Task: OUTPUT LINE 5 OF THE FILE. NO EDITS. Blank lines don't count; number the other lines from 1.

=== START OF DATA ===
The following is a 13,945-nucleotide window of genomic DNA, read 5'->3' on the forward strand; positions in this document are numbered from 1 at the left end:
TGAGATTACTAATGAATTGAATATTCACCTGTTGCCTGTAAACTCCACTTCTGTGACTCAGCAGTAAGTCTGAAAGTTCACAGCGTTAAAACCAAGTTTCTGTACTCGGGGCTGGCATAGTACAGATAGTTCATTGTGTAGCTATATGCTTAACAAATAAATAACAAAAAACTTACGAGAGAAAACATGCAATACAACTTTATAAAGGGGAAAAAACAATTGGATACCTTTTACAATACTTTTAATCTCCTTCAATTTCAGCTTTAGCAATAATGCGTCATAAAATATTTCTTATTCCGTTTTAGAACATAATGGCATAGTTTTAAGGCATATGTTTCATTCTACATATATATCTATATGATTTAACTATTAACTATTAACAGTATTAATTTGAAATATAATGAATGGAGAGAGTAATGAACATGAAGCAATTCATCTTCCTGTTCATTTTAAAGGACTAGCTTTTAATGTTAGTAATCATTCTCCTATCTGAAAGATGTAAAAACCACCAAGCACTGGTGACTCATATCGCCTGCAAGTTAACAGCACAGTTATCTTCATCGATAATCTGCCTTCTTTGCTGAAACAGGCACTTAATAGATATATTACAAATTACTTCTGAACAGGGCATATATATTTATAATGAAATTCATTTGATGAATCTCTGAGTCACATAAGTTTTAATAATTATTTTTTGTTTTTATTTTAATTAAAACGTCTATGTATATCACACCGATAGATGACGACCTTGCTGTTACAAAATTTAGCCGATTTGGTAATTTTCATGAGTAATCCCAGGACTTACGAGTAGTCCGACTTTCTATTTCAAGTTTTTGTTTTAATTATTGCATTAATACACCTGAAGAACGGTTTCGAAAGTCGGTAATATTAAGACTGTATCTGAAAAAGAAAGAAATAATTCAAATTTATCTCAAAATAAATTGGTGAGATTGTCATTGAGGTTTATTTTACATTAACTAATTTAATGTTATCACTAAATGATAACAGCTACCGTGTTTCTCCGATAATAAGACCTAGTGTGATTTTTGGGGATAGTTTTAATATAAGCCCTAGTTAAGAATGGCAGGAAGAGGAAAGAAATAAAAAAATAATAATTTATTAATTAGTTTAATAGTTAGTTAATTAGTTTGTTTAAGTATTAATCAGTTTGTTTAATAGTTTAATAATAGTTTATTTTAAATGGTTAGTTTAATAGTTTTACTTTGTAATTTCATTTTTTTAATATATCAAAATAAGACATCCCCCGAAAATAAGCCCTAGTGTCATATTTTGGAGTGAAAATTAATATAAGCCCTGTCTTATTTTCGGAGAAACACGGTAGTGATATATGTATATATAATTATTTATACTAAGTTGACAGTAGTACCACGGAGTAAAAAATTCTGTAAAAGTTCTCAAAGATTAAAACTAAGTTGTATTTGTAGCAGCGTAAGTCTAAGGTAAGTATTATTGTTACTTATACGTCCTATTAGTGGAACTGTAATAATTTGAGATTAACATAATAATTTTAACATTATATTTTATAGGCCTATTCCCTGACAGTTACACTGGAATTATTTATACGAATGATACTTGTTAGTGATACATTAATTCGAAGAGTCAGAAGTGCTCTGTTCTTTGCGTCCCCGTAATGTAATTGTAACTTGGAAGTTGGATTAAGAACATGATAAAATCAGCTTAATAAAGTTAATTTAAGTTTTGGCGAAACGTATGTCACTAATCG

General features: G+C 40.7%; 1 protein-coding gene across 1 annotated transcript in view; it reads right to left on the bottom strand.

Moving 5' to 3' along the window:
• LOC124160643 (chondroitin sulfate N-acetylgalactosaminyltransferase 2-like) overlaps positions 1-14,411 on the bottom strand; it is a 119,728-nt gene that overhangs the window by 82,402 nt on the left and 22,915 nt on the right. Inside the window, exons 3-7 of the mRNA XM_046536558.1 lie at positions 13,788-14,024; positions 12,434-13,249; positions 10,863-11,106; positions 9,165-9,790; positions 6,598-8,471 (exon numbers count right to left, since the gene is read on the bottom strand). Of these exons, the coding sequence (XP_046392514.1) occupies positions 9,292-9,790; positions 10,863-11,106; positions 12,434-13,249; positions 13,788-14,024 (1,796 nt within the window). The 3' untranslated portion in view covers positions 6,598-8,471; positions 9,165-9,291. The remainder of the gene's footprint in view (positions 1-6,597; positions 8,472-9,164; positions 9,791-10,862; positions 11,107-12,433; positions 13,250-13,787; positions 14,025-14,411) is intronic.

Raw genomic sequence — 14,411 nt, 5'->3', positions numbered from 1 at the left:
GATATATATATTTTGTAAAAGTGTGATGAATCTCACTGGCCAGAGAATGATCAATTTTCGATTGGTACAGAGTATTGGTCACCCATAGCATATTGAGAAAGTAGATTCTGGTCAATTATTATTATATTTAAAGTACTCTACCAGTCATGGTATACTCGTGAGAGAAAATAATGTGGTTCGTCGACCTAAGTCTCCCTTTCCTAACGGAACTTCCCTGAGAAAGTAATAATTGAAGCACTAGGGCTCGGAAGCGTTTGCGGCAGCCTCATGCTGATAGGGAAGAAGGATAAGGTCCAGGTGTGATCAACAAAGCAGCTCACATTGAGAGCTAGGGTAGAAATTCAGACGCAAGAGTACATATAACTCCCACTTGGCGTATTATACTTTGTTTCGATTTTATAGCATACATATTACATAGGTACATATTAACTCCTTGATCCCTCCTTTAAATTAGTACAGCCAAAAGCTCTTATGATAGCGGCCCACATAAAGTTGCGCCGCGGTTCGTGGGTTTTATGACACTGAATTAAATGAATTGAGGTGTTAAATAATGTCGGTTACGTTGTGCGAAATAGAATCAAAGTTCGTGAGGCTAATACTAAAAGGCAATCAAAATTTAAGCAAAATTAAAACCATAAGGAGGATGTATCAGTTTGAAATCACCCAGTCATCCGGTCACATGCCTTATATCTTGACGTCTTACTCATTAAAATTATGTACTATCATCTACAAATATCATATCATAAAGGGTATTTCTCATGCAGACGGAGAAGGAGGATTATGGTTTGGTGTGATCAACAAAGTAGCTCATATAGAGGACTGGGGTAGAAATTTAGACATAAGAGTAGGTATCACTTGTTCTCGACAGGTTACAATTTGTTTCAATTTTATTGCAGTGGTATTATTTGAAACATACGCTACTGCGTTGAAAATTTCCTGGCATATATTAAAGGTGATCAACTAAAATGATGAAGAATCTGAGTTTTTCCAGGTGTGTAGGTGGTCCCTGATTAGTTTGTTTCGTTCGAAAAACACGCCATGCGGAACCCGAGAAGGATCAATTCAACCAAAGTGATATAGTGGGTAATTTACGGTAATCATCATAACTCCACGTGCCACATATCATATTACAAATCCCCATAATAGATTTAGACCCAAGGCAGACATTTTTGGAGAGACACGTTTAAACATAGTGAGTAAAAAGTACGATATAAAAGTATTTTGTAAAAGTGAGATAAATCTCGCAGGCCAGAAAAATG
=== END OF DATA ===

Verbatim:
• LOC124160643 (chondroitin sulfate N-acetylgalactosaminyltransferase 2-like) overlaps positions 1-14,411 on the bottom strand; it is a 119,728-nt gene that overhangs the window by 82,402 nt on the left and 22,915 nt on the right. Inside the window, exons 3-7 of the mRNA XM_046536558.1 lie at positions 13,788-14,024; positions 12,434-13,249; positions 10,863-11,106; positions 9,165-9,790; positions 6,598-8,471 (exon numbers count right to left, since the gene is read on the bottom strand). Of these exons, the coding sequence (XP_046392514.1) occupies positions 9,292-9,790; positions 10,863-11,106; positions 12,434-13,249; positions 13,788-14,024 (1,796 nt within the window). The 3' untranslated portion in view covers positions 6,598-8,471; positions 9,165-9,291. The remainder of the gene's footprint in view (positions 1-6,597; positions 8,472-9,164; positions 9,791-10,862; positions 11,107-12,433; positions 13,250-13,787; positions 14,025-14,411) is intronic.